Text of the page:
It's an oversimplification to accuse Dave Stewart of one-stop shopping. But the second-year GM and president Tony La Russa did a great job shopping in the starting pitching aisle.
Zack Greinke and Shelby Miller make Arizona relevant again. In fact, between Greinke, Paul Goldschmidt and A.J. Pollock, the D-backs roster will boast three players who ranked in the top 10 in WAR in 2015.
There are rumors that they aren't done, either. Second baseman Howie Kendrick is a possibility.
4. RED SOX
A lack of a No. 1 starter and a bullpen that was 13th in the AL with a 4.24 ERA contributed to the Red Sox's last-place finish. But by adding David Price, Craig Kimbrel and powerful set-up man Carson Smith (11.8 strikeouts per nine innings in 2015), Dombrowski has put Boston in business again.
Chris Young adds to a deep outfield mix that could help the Red Sox pull off a big mid-season trade. They did take a risk by trading innings-eater Wade Miley to the Mariners in the deal that landed Smith and lefty Roenis Elias but have pitching prospects Henry Owens, Matt Barnes, Brian Johnson and Edwin Escobar stacked up behind Eduardo Rodriguez, who held his own in 21 starts as a rookie.
Jerry Dipoto knew he wouldn't have much payroll flexibility when he took the Seattle GM job. After all, the M's were already holding more than $470 million in future payroll obligations, mostly to Robinson Cano, Felix Hernandez, Kyle Seager and Nelson Cruz. But you can't judge the impact of the move by the size of headline it receives.
Dipoto hit the ground running in the Hot Stove season. He dealt away two potential run-producers in Mark Trumbo and Logan Morrison but wound up with two potential 200-innings arms in Miley and Nate Karns and a more reliable hitter in first baseman Adam Lind (who should improve the Mariners' .311 on-base percentage). If they're average, newcomers Chris Iannetta and Steve Clevenger will be major upgrades at catcher.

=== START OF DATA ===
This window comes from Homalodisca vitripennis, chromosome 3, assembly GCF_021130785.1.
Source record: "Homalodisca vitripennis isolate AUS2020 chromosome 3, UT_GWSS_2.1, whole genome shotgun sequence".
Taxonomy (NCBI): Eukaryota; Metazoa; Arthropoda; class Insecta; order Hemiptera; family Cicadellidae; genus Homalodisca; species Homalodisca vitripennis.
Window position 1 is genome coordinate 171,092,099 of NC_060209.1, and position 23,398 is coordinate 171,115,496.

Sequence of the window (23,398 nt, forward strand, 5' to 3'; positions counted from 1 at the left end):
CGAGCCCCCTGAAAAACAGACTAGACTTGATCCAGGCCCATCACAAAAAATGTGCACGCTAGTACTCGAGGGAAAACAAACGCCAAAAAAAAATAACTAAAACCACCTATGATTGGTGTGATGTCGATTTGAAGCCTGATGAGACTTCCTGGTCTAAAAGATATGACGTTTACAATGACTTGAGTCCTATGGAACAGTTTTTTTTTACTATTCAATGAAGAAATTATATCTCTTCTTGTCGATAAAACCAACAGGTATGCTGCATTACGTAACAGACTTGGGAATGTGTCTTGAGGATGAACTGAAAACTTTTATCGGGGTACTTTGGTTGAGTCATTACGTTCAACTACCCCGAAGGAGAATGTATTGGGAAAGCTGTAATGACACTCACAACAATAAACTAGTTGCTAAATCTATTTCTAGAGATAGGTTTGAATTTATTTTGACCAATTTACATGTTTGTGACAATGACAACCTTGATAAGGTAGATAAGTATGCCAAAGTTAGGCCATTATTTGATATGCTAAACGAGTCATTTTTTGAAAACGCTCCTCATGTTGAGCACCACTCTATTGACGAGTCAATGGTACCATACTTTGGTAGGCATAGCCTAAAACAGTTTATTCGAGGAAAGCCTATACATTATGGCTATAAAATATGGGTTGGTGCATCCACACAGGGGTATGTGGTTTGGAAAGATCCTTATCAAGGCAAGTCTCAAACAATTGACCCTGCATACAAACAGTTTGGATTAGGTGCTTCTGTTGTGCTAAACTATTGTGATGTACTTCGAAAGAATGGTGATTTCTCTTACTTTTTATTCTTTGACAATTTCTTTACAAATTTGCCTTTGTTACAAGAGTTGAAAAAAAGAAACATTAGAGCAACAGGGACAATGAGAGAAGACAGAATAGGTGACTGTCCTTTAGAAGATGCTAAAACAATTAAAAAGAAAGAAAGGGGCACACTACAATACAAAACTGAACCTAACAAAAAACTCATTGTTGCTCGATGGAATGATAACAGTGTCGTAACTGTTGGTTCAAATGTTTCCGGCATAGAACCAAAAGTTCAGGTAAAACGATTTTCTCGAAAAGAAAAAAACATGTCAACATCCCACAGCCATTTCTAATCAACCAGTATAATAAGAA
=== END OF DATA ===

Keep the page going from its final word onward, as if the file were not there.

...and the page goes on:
Dipoto surprised even himself by re-signing Hisashi Iwakuma, who was headed to the Dodgers before questions about his health flared up. He added veterans Steve Cishek and Joaquin Benoit to anchor the bullpen and Leonys Martin to go get the ball in center field. By re-signing Franklin Gutierrez and adding Nori Aoki, he gives rookie manager Scott Servais the option of using Cruz as his DH. All together, pretty impressive list of medium and small moves.
Honorable mention: Athletics, White Sox and Giants.
It's fashionable to praise San Francisco's addition of Johnny Cueto, Jeff Samardzija and Denard Span, but all three have been around the block. They come with caution signs. Not so with new White Sox third baseman Todd Frazier, who simply seemed worn down at the end of 2015 in Cincinnati. Billy Beane quietly retooled with a series of low-cost moves. His biggest investment was adding Ryan Madson and John Axford to the bullpen but starters Rich Hill and Henderson Alvarez, first baseman Yonder Alonso and infielder Jed Lowrie should give Bob Melvin a run at a winning season.